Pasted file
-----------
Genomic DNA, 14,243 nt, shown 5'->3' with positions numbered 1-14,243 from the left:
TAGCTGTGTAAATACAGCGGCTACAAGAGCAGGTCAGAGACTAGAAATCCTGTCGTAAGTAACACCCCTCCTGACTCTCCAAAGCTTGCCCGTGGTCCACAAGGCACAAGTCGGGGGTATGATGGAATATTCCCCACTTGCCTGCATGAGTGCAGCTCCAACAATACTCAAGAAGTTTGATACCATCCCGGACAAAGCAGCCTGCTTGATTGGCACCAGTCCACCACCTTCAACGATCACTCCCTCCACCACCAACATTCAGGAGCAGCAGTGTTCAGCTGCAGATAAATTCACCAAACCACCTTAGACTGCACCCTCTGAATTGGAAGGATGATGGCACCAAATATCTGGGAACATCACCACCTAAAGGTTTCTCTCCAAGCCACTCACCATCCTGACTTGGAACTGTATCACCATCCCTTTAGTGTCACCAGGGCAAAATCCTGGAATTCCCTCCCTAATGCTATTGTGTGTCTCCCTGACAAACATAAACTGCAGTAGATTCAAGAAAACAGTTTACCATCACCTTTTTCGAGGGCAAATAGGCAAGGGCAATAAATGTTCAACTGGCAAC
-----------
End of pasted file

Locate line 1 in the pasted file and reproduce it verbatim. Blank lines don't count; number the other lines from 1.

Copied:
Genomic DNA, 14,243 nt, shown 5'->3' with positions numbered 1-14,243 from the left: